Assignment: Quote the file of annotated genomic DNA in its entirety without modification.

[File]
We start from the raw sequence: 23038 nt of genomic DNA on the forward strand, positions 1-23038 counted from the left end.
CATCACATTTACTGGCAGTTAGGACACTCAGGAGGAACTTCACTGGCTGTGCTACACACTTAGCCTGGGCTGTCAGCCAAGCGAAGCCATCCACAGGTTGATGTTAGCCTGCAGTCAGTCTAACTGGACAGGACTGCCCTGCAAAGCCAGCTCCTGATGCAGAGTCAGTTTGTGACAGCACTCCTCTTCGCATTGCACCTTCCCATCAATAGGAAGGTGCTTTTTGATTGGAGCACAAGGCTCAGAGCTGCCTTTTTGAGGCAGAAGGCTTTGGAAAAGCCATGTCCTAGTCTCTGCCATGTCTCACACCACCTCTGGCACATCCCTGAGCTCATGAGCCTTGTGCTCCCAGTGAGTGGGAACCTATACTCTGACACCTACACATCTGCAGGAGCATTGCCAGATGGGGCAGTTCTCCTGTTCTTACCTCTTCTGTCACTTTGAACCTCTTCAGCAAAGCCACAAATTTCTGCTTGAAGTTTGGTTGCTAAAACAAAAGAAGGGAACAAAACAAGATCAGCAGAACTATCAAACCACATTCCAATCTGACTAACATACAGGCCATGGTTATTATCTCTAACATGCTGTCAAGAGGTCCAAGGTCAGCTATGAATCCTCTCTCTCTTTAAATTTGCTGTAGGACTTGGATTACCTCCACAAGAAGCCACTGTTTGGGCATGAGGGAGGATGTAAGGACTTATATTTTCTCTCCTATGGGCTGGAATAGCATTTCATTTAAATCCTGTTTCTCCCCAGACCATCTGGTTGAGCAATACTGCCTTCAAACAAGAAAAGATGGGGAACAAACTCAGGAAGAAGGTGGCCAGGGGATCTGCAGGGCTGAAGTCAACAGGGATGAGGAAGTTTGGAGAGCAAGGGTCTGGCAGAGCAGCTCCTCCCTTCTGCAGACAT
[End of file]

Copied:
We start from the raw sequence: 23038 nt of genomic DNA on the forward strand, positions 1-23038 counted from the left end.
CATCACATTTACTGGCAGTTAGGACACTCAGGAGGAACTTCACTGGCTGTGCTACACACTTAGCCTGGGCTGTCAGCCAAGCGAAGCCATCCACAGGTTGATGTTAGCCTGCAGTCAGTCTAACTGGACAGGACTGCCCTGCAAAGCCAGCTCCTGATGCAGAGTCAGTTTGTGACAGCACTCCTCTTCGCATTGCACCTTCCCATCAATAGGAAGGTGCTTTTTGATTGGAGCACAAGGCTCAGAGCTGCCTTTTTGAGGCAGAAGGCTTTGGAAAAGCCATGTCCTAGTCTCTGCCATGTCTCACACCACCTCTGGCACATCCCTGAGCTCATGAGCCTTGTGCTCCCAGTGAGTGGGAACCTATACTCTGACACCTACACATCTGCAGGAGCATTGCCAGATGGGGCAGTTCTCCTGTTCTTACCTCTTCTGTCACTTTGAACCTCTTCAGCAAAGCCACAAATTTCTGCTTGAAGTTTGGTTGCTAAAACAAAAGAAGGGAACAAAACAAGATCAGCAGAACTATCAAACCACATTCCAATCTGACTAACATACAGGCCATGGTTATTATCTCTAACATGCTGTCAAGAGGTCCAAGGTCAGCTATGAATCCTCTCTCTCTTTAAATTTGCTGTAGGACTTGGATTACCTCCACAAGAAGCCACTGTTTGGGCATGAGGGAGGATGTAAGGACTTATATTTTCTCTCCTATGGGCTGGAATAGCATTTCATTTAAATCCTGTTTCTCCCCAGACCATCTGGTTGAGCAATACTGCCTTCAAACAAGAAAAGATGGGGAACAAACTCAGGAAGAAGGTGGCCAGGGGATCTGCAGGGCTGAAGTCAACAGGGATGAGGAAGTTTGGAGAGCAAGGGTCTGGCAGAGCAGCTCCTCCCTTCTGCAGACAT